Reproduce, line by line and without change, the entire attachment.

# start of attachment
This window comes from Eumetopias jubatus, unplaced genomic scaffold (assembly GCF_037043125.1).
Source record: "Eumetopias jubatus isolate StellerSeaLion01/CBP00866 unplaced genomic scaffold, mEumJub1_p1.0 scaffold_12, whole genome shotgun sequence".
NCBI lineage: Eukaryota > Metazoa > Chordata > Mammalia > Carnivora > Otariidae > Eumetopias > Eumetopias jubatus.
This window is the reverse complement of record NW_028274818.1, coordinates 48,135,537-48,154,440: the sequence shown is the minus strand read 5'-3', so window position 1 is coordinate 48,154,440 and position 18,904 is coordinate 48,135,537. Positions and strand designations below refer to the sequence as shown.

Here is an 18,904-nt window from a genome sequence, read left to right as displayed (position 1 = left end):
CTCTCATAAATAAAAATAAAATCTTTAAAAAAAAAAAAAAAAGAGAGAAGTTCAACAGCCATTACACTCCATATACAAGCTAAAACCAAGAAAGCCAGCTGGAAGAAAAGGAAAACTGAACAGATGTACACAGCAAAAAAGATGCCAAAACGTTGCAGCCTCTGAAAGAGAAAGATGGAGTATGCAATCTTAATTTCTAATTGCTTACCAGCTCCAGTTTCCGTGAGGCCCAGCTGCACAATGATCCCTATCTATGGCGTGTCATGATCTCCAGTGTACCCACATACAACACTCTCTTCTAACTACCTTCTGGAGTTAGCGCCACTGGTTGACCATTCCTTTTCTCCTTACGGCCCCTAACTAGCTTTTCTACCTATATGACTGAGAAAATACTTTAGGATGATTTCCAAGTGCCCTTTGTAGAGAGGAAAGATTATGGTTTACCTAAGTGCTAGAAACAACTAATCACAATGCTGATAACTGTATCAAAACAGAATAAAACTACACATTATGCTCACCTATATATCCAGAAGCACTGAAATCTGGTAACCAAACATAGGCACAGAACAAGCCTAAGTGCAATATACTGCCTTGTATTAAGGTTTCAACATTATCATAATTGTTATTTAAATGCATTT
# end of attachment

This window comes from Eumetopias jubatus, unplaced genomic scaffold (assembly GCF_037043125.1).
Source record: "Eumetopias jubatus isolate StellerSeaLion01/CBP00866 unplaced genomic scaffold, mEumJub1_p1.0 scaffold_12, whole genome shotgun sequence".
NCBI lineage: Eukaryota > Metazoa > Chordata > Mammalia > Carnivora > Otariidae > Eumetopias > Eumetopias jubatus.
This window is the reverse complement of record NW_028274818.1, coordinates 48,135,537-48,154,440: the sequence shown is the minus strand read 5'-3', so window position 1 is coordinate 48,154,440 and position 18,904 is coordinate 48,135,537. Positions and strand designations below refer to the sequence as shown.

Here is an 18,904-nt window from a genome sequence, read left to right as displayed (position 1 = left end):
CTCTCATAAATAAAAATAAAATCTTTAAAAAAAAAAAAAAAAGAGAGAAGTTCAACAGCCATTACACTCCATATACAAGCTAAAACCAAGAAAGCCAGCTGGAAGAAAAGGAAAACTGAACAGATGTACACAGCAAAAAAGATGCCAAAACGTTGCAGCCTCTGAAAGAGAAAGATGGAGTATGCAATCTTAATTTCTAATTGCTTACCAGCTCCAGTTTCCGTGAGGCCCAGCTGCACAATGATCCCTATCTATGGCGTGTCATGATCTCCAGTGTACCCACATACAACACTCTCTTCTAACTACCTTCTGGAGTTAGCGCCACTGGTTGACCATTCCTTTTCTCCTTACGGCCCCTAACTAGCTTTTCTACCTATATGACTGAGAAAATACTTTAGGATGATTTCCAAGTGCCCTTTGTAGAGAGGAAAGATTATGGTTTACCTAAGTGCTAGAAACAACTAATCACAATGCTGATAACTGTATCAAAACAGAATAAAACTACACATTATGCTCACCTATATATCCAGAAGCACTGAAATCTGGTAACCAAACATAGGCACAGAACAAGCCTAAGTGCAATATACTGCCTTGTATTAAGGTTTCAACATTATCATAATTGTTATTTAAATGCATTT